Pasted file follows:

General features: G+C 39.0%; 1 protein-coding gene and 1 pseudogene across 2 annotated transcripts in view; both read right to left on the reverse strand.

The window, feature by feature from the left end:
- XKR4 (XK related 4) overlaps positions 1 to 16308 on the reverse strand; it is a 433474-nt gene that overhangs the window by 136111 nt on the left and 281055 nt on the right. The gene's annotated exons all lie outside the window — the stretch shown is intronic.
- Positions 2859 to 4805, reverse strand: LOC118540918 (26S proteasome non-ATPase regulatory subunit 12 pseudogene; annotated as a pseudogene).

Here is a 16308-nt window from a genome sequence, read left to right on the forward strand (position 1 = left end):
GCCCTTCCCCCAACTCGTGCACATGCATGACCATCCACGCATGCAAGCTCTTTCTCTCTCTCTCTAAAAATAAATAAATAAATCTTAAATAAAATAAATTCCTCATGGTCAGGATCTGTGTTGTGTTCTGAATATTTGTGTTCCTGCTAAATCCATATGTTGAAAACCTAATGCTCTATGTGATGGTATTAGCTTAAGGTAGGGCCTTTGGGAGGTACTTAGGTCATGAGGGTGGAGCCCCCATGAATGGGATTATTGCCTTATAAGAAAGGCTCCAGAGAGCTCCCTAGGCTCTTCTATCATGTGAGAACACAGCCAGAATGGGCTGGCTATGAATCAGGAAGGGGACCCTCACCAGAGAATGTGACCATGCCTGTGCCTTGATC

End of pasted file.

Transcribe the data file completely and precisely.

General features: G+C 39.0%; 1 protein-coding gene and 1 pseudogene across 2 annotated transcripts in view; both read right to left on the reverse strand.

The window, feature by feature from the left end:
- XKR4 (XK related 4) overlaps positions 1 to 16308 on the reverse strand; it is a 433474-nt gene that overhangs the window by 136111 nt on the left and 281055 nt on the right. The gene's annotated exons all lie outside the window — the stretch shown is intronic.
- Positions 2859 to 4805, reverse strand: LOC118540918 (26S proteasome non-ATPase regulatory subunit 12 pseudogene; annotated as a pseudogene).

Here is a 16308-nt window from a genome sequence, read left to right on the forward strand (position 1 = left end):
GCCCTTCCCCCAACTCGTGCACATGCATGACCATCCACGCATGCAAGCTCTTTCTCTCTCTCTCTAAAAATAAATAAATAAATCTTAAATAAAATAAATTCCTCATGGTCAGGATCTGTGTTGTGTTCTGAATATTTGTGTTCCTGCTAAATCCATATGTTGAAAACCTAATGCTCTATGTGATGGTATTAGCTTAAGGTAGGGCCTTTGGGAGGTACTTAGGTCATGAGGGTGGAGCCCCCATGAATGGGATTATTGCCTTATAAGAAAGGCTCCAGAGAGCTCCCTAGGCTCTTCTATCATGTGAGAACACAGCCAGAATGGGCTGGCTATGAATCAGGAAGGGGACCCTCACCAGAGAATGTGACCATGCCTGTGCCTTGATC